3. Marvin (62) and Josie (59) from the USA: "We are really afraid of bugs: how likely are we to encounter them on safari?"
What they thought we'd say: Africa is about the big cats, elephants and buffalo - very few bugs here, unlike Australia where every tiny creature wants to bite or sting you.
What we did say: Africa is like any other country: there are bugs of all descriptions, most are harmless, some not. Safaris take place in wild places, much like Yellowstone or Yosemite, so be prepared to come across a fair share of bugs, especially common fellows like flies, spiders and moths. If you travel during the rainy season, there are beetles, flying ants and creepy crawlies in abundance, most of which are harmless. Pack an insect repellant that is gentle on your skin so that you can apply it twice daily and let your guide know if you have any specific insect fears, such as spiders.
4. Judy (57) from the USA: "Do you put all the animals in cages at night?"
What Judy thought we'd say: Yes, the Kruger National Park is similar to Disney World's African Safari experience where cleverly hidden fences keep wild animals contained.
What we did say: The Kruger, like large tracts of Alaska, is a vast wilderness. Together with several private concessions, it constitutes 2.7-million hectares of fauna and flora, forming one of Africa’s most bio-diverse protected territories. There are no internal fences so the wildlife can roam freely and live entirely natural lives. This means the predators feed on the plains game, who feed on the abundant grasses, and we human guardians try to interfere as little as possible in the natural order.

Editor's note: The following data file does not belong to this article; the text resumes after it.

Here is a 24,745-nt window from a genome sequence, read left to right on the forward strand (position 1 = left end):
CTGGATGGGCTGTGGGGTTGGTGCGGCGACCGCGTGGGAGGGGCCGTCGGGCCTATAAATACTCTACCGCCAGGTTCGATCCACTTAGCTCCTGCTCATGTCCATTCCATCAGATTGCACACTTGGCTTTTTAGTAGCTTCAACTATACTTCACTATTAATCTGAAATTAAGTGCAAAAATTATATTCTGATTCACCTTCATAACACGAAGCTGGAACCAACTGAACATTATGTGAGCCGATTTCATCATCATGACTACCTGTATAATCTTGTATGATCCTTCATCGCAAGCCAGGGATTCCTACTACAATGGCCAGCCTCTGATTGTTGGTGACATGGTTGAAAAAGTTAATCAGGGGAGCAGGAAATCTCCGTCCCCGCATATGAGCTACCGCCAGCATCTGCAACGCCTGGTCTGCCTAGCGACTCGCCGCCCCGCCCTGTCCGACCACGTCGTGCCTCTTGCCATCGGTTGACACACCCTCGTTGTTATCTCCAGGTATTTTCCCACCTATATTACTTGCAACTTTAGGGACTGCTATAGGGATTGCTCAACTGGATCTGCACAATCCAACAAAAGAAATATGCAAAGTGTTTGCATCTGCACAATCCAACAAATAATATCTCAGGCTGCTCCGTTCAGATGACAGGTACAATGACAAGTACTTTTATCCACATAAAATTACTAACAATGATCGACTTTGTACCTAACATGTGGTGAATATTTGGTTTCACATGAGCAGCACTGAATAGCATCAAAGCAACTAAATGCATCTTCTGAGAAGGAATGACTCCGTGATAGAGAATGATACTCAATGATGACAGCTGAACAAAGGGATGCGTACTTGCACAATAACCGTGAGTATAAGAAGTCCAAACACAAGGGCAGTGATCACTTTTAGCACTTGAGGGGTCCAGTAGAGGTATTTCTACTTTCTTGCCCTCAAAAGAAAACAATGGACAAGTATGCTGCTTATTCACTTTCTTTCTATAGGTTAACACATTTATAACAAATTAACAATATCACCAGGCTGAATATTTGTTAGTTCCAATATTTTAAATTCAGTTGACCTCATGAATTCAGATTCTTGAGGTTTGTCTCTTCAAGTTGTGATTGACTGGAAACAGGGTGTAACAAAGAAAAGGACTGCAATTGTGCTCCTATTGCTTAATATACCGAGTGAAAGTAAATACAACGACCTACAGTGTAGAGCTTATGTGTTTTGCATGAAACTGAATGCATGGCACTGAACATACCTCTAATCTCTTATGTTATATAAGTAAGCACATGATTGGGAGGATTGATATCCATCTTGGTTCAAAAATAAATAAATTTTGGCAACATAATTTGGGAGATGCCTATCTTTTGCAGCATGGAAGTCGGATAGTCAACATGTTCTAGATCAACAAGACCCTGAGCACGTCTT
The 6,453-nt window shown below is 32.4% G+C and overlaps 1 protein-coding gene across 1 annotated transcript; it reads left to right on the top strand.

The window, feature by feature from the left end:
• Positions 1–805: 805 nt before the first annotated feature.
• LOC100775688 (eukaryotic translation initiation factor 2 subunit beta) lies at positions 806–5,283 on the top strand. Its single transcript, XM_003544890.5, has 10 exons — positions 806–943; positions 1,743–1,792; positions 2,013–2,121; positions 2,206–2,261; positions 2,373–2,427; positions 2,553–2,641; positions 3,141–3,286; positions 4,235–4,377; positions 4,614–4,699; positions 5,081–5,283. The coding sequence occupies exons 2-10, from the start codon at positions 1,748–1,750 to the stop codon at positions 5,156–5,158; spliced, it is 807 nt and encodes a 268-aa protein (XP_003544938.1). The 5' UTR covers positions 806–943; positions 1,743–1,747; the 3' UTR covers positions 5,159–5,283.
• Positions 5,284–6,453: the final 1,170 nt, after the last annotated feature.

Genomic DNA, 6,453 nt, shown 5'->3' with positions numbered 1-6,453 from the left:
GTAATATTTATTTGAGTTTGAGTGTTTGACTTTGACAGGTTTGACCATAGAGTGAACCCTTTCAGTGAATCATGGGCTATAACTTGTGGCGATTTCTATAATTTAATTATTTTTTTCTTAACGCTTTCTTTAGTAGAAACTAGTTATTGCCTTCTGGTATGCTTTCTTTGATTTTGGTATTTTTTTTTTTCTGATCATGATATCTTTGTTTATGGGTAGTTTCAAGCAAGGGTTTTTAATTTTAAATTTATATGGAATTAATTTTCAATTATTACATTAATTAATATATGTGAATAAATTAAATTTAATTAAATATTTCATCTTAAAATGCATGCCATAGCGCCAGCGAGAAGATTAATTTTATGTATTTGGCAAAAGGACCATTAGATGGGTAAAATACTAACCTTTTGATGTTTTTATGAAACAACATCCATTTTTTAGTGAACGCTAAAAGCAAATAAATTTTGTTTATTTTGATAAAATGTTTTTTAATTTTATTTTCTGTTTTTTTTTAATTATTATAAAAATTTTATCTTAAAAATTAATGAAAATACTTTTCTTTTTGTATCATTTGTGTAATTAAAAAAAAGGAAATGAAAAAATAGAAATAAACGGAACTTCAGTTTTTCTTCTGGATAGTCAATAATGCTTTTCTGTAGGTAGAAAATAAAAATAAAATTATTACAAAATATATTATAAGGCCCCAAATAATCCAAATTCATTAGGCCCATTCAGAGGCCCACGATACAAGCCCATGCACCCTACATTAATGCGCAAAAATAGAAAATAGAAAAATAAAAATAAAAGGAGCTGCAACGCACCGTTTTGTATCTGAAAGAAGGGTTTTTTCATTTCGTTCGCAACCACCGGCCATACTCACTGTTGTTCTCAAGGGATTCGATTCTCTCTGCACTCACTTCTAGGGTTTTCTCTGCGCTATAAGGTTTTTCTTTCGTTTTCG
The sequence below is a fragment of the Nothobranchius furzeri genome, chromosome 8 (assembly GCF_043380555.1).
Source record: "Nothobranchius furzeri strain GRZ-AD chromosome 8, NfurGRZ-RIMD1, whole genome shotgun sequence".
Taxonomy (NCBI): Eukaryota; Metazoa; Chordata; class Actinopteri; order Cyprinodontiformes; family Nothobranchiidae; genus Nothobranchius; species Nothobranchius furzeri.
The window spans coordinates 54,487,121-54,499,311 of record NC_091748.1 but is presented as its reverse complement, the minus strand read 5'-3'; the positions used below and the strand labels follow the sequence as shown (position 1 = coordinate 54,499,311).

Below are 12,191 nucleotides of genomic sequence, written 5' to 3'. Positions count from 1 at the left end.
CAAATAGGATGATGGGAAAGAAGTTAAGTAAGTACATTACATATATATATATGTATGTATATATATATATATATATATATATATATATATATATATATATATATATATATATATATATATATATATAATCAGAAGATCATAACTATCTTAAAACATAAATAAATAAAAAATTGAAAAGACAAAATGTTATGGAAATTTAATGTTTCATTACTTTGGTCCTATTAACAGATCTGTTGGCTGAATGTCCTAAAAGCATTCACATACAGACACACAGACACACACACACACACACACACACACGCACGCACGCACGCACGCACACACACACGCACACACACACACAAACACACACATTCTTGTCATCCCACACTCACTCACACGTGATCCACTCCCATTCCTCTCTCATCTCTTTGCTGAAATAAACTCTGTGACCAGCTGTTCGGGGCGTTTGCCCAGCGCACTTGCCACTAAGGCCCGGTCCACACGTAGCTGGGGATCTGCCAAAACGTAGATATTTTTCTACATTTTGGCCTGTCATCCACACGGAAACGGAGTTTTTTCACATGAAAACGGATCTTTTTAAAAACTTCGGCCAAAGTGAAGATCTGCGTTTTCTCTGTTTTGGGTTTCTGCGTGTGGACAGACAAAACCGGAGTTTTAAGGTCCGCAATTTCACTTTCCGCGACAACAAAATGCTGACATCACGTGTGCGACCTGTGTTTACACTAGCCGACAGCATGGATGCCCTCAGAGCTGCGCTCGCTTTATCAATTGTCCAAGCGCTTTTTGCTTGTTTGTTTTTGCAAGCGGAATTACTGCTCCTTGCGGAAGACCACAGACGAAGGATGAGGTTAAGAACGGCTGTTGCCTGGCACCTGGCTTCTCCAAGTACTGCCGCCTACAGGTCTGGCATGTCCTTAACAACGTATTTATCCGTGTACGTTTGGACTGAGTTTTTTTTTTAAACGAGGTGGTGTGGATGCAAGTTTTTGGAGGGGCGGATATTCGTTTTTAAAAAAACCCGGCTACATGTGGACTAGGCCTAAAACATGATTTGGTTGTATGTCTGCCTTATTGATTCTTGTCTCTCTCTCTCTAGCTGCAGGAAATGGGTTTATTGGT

5. Bill (37) from Australia: "I'd like to go to Vic Falls for the day during my Kenyan safari."
What Bill thought we'd say: That's a great idea - consider it done.
What we did say: Logisitically, a day trip to Victoria Falls from Kenya requires you to take both international and regional flights. Regionally, you fly between your safari location or the Falls and the nearest international hub for the long distance journey between East Africa and southern Africa. Purely from a flight schedule perspective, it's not possible to get to the Falls and back in a day. There is so much to see and do at the Falls, you need enough time to fully enjoy it. If your heart is set on combining the Falls with your Kenyan safari, we recommend you visit it before or after your East Africa leg and give yourself two to three days to make the most of Africa's Adventure Capital.